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Why video is an important tool for engaging patients


When developing a consumer engagement strategy today, a major trend for physicians is the use of video to engage and empower patients.

When developing a consumer engagement strategy today, a major trend for physicians is the use of video to engage and empower patients.

Meghan Nechrebecki, founder and CEO of Health Care Transformation, a healthcare consulting firm partnering with health systems to improve their consumer engagement, says by curating information that would either be redundant, poor quality, or not happening at all, videos give consumers a visual-auditory learning tool that will help them achieve better outcomes.

“Health care will look drastically different in the future. Most care will be provided asynchronously, which means the information will be conveyed at one time and the consumer will receive it at another time,” she says. “Therefore, video is incredibly important. Every other industry is already using video and it’s very important that health systems incorporate video into their strategy to support and engage consumers.”

Right now, she explains, much of the information that a doctor relays to a patient is conveyed verbally or on paper and often does not fulfill the needs of the patients.

“This often ends up rearing its ugly head appearing as patient noncompliance, which in fact was simply miscommunication, with poorer health outcomes that are much more costly,” Nechrebecki says. “Video allows for audio-visual learning that is much more effective at helping consumers retain the information.”

One of the best ways to use video is in a targeted, yet comprehensive approach by having a specific audience with a specific goal. For example, a goal of reducing elevated Hba1c’s in diabetics or improved patient reported outcomes for post-surgical patients or reduction in weight in obese patients or improvement in PHQ-9 scores for individuals with depression.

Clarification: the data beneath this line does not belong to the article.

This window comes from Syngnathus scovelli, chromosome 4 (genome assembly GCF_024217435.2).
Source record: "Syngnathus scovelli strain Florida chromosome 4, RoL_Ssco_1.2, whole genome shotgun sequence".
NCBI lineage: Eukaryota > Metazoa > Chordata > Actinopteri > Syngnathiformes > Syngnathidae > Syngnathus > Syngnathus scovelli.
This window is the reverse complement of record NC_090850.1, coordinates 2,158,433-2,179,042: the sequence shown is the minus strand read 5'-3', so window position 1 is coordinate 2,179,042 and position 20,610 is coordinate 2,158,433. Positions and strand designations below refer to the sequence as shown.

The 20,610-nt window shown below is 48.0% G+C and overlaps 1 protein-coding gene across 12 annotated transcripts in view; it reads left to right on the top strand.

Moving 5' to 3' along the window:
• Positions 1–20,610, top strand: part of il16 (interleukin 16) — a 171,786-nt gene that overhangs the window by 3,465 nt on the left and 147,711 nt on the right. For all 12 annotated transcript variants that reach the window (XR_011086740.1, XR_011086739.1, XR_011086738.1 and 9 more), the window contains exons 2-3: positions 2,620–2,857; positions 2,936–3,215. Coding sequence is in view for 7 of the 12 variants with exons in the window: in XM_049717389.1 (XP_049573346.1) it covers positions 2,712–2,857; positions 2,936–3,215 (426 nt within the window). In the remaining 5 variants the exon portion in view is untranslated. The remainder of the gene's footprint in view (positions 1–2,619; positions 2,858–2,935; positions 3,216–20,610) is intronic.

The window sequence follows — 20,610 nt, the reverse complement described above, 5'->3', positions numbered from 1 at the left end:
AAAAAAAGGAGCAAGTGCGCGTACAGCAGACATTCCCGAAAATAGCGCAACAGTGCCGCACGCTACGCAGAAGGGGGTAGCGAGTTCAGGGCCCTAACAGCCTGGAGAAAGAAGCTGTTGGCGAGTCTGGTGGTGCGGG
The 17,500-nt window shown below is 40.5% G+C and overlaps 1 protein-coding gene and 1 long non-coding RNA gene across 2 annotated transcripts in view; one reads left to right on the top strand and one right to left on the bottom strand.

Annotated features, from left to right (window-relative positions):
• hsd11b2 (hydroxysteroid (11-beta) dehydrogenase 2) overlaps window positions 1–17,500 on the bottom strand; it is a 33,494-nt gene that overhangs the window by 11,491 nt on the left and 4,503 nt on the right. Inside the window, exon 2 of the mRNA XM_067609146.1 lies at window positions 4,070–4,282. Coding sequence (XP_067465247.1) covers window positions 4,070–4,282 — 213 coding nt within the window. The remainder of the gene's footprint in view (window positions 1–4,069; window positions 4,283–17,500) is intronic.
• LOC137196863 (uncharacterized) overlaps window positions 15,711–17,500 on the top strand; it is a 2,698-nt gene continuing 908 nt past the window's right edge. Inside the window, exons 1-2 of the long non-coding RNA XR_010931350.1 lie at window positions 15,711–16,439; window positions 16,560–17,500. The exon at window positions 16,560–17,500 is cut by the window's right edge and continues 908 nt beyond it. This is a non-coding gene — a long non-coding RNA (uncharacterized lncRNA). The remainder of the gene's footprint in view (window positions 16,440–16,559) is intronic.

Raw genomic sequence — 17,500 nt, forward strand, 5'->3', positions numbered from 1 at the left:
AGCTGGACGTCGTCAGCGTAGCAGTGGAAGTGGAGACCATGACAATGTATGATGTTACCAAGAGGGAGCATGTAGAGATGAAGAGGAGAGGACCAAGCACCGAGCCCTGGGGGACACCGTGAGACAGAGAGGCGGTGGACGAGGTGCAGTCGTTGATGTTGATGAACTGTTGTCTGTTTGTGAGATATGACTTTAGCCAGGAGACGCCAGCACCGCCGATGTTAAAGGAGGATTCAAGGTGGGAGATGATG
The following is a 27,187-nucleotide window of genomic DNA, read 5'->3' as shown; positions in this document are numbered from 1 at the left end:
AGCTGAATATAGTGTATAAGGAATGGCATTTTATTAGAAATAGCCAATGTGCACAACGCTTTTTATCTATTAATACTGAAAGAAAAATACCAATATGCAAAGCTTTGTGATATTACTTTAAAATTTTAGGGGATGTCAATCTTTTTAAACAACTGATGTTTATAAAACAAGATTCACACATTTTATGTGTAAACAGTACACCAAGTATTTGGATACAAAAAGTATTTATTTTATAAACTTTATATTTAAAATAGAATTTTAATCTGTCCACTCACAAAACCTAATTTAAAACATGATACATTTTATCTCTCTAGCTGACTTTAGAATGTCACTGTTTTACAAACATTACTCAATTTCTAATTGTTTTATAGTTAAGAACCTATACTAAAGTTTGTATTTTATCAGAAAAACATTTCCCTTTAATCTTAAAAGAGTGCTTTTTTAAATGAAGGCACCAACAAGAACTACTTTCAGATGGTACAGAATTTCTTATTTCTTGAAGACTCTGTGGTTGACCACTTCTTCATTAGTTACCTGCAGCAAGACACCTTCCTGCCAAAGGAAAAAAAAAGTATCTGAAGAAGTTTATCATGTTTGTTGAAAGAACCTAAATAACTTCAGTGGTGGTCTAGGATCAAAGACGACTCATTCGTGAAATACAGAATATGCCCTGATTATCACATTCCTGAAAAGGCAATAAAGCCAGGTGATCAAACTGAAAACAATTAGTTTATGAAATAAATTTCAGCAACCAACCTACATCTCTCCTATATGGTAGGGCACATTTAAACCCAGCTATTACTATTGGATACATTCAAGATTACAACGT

“Then it should be comprehensive in the notion that you are pulling top healthcare expertise across the topic and relaying it to the consumer in a concise, engaging way along with tools to support them,” Nechrebecki says. “Analytics and surveys should be used to assess impact and reiterations done to improve impact.”

There is also an opportunity to convey information in a multi-lingual fashion so individuals receive information they otherwise could not have received from an English-speaking clinician or staff.

“Marketing/communication campaigns along with operational support is incredibly important in order to ensure the videos get into the hands of the right consumers,” Nechrebecki says. “If the video is never seen, it cannot have impact.”

A Switch to Consumer Engagement

There are many additional tools coming into the space that will improve patient engagement as well, such as patient scheduling tools, telehealth, and patient portals, all aimed at improving the patient experience along with patient outcomes.

This all plays into what Nechrebecki sees as a switch from patient engagement to consumer engagement, explaining the switch has occurred as health systems have progressed towards three main ideas:

  • Healthcare providers are constantly working to increase their market share both in the past fee-for-service world which was volume-based in addition to the future value-based care where larger populations allow for better risk pools.

  • The overall idea of consumer centricity in every other market is one of serving the customer’s needs first and foremost. Healthcare, she feels, is behind other industries because it is managing the health systems needs vs the health insurance carrier requirements vs. government regulations vs. provider needs and typically the patient has fallen last.

  • Given the move towards value-based care, providers are finally more incentivized to focus on prevention, which means keeping people physically and mentally healthy in the first place.

“To develop an effective consumer engagement strategy, I highly recommend following the processes of service design,” she says. “The organization must start by developing a vision and strategy of who they are, which customer they serve, and how they are different from every other provider.”

This all must be done from the consumer standpoint. They must then do a current state assessment and mapping of current resources to understand where they have resources that are performing vs. underperforming and where there are gaps from a consumer engagement standpoint.

“They must then develop an operational strategy including leadership ownership, goals, metrics, and accountability,” Nechrebecki says. “This will often be an opportunity to better understand what new technologies are available, what will be built in-house vs. outsourced, and develop budgets accordingly.”

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